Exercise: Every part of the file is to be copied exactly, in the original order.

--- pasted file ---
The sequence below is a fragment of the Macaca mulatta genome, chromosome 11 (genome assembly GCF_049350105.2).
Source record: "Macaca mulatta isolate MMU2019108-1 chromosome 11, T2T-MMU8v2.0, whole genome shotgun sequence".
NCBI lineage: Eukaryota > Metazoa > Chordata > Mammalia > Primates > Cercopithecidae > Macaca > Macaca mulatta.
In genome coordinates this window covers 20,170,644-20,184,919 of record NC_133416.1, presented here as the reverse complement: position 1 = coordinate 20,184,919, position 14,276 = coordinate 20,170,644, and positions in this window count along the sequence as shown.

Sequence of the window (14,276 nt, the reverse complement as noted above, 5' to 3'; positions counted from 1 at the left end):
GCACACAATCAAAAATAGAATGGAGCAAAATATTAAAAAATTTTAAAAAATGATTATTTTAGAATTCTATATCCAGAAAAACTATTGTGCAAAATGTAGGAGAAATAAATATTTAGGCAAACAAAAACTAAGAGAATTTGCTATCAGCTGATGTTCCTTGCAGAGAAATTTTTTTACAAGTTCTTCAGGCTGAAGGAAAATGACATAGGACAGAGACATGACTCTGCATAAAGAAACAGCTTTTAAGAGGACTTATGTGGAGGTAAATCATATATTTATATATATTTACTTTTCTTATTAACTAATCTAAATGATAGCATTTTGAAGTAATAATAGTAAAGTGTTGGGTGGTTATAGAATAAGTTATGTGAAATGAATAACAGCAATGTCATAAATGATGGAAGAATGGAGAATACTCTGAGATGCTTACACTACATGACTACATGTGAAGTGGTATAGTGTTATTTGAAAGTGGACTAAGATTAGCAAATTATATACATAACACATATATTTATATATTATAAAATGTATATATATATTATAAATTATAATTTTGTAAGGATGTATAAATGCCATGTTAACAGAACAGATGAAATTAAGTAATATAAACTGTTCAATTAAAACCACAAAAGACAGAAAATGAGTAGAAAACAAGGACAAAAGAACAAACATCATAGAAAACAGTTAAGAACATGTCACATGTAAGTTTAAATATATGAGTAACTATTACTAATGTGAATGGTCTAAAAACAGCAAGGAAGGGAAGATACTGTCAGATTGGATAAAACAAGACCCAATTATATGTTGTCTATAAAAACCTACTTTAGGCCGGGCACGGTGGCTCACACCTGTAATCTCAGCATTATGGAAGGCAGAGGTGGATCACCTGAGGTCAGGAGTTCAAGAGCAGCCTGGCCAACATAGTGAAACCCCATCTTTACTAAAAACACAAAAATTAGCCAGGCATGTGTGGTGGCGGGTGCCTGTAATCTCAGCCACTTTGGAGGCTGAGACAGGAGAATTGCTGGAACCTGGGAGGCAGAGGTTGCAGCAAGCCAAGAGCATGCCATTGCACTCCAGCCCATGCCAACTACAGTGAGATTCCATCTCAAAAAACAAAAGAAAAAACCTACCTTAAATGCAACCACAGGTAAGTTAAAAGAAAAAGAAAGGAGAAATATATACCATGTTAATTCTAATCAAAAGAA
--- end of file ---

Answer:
The sequence below is a fragment of the Macaca mulatta genome, chromosome 11 (genome assembly GCF_049350105.2).
Source record: "Macaca mulatta isolate MMU2019108-1 chromosome 11, T2T-MMU8v2.0, whole genome shotgun sequence".
NCBI lineage: Eukaryota > Metazoa > Chordata > Mammalia > Primates > Cercopithecidae > Macaca > Macaca mulatta.
In genome coordinates this window covers 20,170,644-20,184,919 of record NC_133416.1, presented here as the reverse complement: position 1 = coordinate 20,184,919, position 14,276 = coordinate 20,170,644, and positions in this window count along the sequence as shown.

Sequence of the window (14,276 nt, the reverse complement as noted above, 5' to 3'; positions counted from 1 at the left end):
GCACACAATCAAAAATAGAATGGAGCAAAATATTAAAAAATTTTAAAAAATGATTATTTTAGAATTCTATATCCAGAAAAACTATTGTGCAAAATGTAGGAGAAATAAATATTTAGGCAAACAAAAACTAAGAGAATTTGCTATCAGCTGATGTTCCTTGCAGAGAAATTTTTTTACAAGTTCTTCAGGCTGAAGGAAAATGACATAGGACAGAGACATGACTCTGCATAAAGAAACAGCTTTTAAGAGGACTTATGTGGAGGTAAATCATATATTTATATATATTTACTTTTCTTATTAACTAATCTAAATGATAGCATTTTGAAGTAATAATAGTAAAGTGTTGGGTGGTTATAGAATAAGTTATGTGAAATGAATAACAGCAATGTCATAAATGATGGAAGAATGGAGAATACTCTGAGATGCTTACACTACATGACTACATGTGAAGTGGTATAGTGTTATTTGAAAGTGGACTAAGATTAGCAAATTATATACATAACACATATATTTATATATTATAAAATGTATATATATATTATAAATTATAATTTTGTAAGGATGTATAAATGCCATGTTAACAGAACAGATGAAATTAAGTAATATAAACTGTTCAATTAAAACCACAAAAGACAGAAAATGAGTAGAAAACAAGGACAAAAGAACAAACATCATAGAAAACAGTTAAGAACATGTCACATGTAAGTTTAAATATATGAGTAACTATTACTAATGTGAATGGTCTAAAAACAGCAAGGAAGGGAAGATACTGTCAGATTGGATAAAACAAGACCCAATTATATGTTGTCTATAAAAACCTACTTTAGGCCGGGCACGGTGGCTCACACCTGTAATCTCAGCATTATGGAAGGCAGAGGTGGATCACCTGAGGTCAGGAGTTCAAGAGCAGCCTGGCCAACATAGTGAAACCCCATCTTTACTAAAAACACAAAAATTAGCCAGGCATGTGTGGTGGCGGGTGCCTGTAATCTCAGCCACTTTGGAGGCTGAGACAGGAGAATTGCTGGAACCTGGGAGGCAGAGGTTGCAGCAAGCCAAGAGCATGCCATTGCACTCCAGCCCATGCCAACTACAGTGAGATTCCATCTCAAAAAACAAAAGAAAAAACCTACCTTAAATGCAACCACAGGTAAGTTAAAAGAAAAAGAAAGGAGAAATATATACCATGTTAATTCTAATCAAAAGAA